Lee, tell us a shortstory of something in-teresting you re-cently experienced.i recently got to pho-tograph and meet agifted young musi-cian named brandonniederauer. he is nowan eleven year old gui-tar prodigy and is ab-solutely amazing. whilehe is an unassuming, niceyoung man, he has alreadyplayed with some of thegreatest guitarist in the world.he is definitely someone to watch.if you google '10 year old guitarist onthe ellen show' you'll see what i mean.
then, there was my recent family reunion andvisit to california. after a wonderful family gathering in san diego where i met relatives inever even knew i had, i arranged another reunion of sorts. i was planning on visiting friendsin the la area who were all one time berkshire residents now living in ca. My good friendlauren suggested we gather at her house, a great artsy complex in topanga canyon. we allhad the best time with her and her husband tony dow who is a terrific sculptor and formertelevision star. everyone knows him from 'leave it to beaver', but he would rather peopledidn't refer to him as wally.
What is your motto for making things work in life?do what you love and love what you do!!
I know you love dogs. I do, too. Fur Faces. Got any good stories youd like to share?How many canines do you and Lynn live with at this point?we have three right now. oh, i have a great story about our dear wally, who is now 16 yearsold. when he was younger, he loved to ride in the car and bark at the top of his lungs. hisvoice was so piercing that it hurt. My wife, lynne, got a citronella collar that was supposed tostop the barking habit. the sound activated a mist of citronella, which most dogs find un-pleasant, (but not harmful) and they stop barking. not wally, he loved it! Bark, SprayBark, Spray Bark, Spray. lynne got so frustrated she ripped the collar off and threw it onthe dashboard. Bark, Sprayand she got it right in the face. i couldnt stop laughing. wishedi had my video camera to record it.
~ G ~VV
the artFul Mind FebruarY 2015 7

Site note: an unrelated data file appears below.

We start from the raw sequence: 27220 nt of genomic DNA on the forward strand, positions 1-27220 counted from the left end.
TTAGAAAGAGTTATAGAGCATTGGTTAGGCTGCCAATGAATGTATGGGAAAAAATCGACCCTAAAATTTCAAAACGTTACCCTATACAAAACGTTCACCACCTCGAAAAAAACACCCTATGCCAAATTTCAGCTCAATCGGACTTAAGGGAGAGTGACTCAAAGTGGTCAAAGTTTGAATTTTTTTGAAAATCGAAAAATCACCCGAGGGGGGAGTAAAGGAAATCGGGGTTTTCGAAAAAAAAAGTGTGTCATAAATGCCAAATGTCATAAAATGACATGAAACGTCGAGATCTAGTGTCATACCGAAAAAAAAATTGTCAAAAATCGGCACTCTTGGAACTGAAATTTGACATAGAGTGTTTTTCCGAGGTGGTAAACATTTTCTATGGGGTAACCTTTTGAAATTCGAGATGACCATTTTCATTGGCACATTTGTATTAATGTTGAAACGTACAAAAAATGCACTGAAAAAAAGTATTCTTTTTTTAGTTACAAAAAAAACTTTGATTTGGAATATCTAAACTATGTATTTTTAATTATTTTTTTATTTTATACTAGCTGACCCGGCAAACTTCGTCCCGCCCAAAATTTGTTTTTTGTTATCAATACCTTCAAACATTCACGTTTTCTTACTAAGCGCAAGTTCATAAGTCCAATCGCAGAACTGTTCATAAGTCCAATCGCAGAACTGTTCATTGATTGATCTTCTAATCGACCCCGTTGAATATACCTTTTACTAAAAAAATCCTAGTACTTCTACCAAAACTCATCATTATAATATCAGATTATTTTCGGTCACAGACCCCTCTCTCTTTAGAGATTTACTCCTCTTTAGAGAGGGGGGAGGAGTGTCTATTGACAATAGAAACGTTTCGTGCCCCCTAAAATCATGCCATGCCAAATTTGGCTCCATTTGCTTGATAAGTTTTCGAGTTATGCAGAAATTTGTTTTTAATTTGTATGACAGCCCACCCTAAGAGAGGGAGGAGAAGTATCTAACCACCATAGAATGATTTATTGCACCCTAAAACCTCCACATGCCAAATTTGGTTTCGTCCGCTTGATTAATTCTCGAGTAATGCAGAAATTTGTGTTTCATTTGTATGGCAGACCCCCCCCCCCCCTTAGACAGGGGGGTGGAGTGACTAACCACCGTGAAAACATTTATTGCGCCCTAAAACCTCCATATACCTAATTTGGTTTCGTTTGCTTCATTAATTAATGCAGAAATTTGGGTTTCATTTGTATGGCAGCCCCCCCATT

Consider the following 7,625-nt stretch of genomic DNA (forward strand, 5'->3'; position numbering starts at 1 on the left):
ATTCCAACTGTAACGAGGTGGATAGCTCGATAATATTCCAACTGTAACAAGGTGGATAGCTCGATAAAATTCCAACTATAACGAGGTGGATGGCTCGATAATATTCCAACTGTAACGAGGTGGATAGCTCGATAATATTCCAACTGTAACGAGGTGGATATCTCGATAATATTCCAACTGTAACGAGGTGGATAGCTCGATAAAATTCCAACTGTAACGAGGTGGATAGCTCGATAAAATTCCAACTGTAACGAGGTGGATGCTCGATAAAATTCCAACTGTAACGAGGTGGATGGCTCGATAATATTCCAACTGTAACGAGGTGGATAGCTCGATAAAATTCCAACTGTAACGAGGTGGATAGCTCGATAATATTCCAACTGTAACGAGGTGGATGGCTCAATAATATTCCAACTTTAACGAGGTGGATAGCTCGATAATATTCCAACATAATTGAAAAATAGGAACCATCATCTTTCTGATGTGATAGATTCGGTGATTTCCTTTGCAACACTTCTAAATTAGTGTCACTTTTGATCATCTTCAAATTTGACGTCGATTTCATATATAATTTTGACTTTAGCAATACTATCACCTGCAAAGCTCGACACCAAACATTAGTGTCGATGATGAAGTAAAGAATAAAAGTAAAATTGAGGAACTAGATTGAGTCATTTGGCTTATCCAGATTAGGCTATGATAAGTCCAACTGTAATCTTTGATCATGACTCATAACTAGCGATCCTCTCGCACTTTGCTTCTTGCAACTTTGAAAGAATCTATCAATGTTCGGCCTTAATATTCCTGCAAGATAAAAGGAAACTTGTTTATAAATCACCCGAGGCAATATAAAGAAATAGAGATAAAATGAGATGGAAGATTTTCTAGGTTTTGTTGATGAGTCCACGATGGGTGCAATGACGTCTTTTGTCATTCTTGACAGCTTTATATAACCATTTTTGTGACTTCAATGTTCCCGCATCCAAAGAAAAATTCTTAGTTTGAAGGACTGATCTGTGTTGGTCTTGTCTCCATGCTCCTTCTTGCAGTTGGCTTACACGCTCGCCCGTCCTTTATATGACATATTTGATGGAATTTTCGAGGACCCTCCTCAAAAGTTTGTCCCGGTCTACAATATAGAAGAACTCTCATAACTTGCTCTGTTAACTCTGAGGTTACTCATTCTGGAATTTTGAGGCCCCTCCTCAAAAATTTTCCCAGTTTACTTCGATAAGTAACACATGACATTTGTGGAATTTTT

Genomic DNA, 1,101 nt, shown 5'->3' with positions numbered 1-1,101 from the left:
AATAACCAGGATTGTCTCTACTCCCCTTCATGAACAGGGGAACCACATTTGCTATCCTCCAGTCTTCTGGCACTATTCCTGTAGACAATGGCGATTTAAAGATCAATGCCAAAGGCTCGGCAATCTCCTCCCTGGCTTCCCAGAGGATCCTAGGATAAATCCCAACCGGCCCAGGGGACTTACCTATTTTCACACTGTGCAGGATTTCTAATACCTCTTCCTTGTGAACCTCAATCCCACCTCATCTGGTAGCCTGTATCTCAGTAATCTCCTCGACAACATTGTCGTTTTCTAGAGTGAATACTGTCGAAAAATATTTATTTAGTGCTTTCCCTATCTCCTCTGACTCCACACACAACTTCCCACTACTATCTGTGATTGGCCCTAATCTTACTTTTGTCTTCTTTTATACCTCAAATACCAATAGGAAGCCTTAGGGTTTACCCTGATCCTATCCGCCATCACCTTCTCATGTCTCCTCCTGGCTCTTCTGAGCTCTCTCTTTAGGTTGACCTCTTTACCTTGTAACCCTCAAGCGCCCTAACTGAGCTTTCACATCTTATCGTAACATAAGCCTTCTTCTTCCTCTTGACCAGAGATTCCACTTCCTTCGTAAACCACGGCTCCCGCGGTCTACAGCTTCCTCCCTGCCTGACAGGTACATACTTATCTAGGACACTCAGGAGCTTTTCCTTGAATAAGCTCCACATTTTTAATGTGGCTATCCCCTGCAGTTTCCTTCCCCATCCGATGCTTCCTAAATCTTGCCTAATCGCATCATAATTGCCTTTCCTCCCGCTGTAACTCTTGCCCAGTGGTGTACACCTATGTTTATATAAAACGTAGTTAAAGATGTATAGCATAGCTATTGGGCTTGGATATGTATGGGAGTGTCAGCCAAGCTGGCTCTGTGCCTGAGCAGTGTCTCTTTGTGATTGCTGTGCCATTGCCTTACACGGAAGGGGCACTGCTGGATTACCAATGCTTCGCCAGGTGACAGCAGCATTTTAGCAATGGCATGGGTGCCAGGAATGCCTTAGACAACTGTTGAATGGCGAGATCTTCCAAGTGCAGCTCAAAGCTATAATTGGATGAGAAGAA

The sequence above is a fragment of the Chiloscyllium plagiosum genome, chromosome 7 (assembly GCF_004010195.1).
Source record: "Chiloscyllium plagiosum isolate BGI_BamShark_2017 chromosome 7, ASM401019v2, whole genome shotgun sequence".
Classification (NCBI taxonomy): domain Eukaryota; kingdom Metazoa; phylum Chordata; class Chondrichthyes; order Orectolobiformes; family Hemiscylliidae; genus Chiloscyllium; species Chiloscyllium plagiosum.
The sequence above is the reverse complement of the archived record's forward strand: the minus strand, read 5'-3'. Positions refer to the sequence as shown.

Lees music note logo
Richard Reading, Lee Everett, pencil rendering
Wood carving, Buddha, Lee Everett
8 FebruarY 2015 the artFul Mind
FRONT STREET GALLERYkate knapp
pastels, oils, acrylics and watercolors..abstract and repre-sentational..landscapes, still lifes and portraits.a unique va-riety of painting technique and styles.you will be transportedto another world and see things in a way you never have be-fore. join us and experience something different.
painting classes continue on Monday and wednesday morn-ings 10-1:30pm at the studio and thursday mornings out in thefield. these classes are open to all...come to one or come againif it works for you. all levels and materials welcome.
classes at Front street are for those wishing to learn, thosewho just want to be involved in the pure enjoyment of art,and/or those who have some experience under their belt.
a teacher for many years, kate knapp has a keen sense ofeach students artistic needs to take a step beyond. perfect set-ting for setting up still lifes; lighting and space are excellent.
kate knapps paintings are also on display at 510 warrenst. gallery in hudson, nY. please stop by to see all the manyworks of art by exceptional artists.
Front Street Gallery Front Street, Housatonic, MA. Galleryopen by appointment or chance. 413-528-9546 or 413-429-7141 (cell).
SABINE PHOTO ARTa published and collected fine art photographer, sabine has
a number of specialties. one of these is a focus on commercialand editorial portraiture, collaborating with professionals to pro-vide their publishers / labels with an image portfolio.her talentlies inbothchoosing the locationandworkingwith the sub-tleties of lighting. her eye for the Yes Moment results in time-less imagery.she has the talent to bring introspection to the artof life style photography. she is the interviewer, catalystandimage-maker. her inside and out studio is located in stock-bridge, Ma.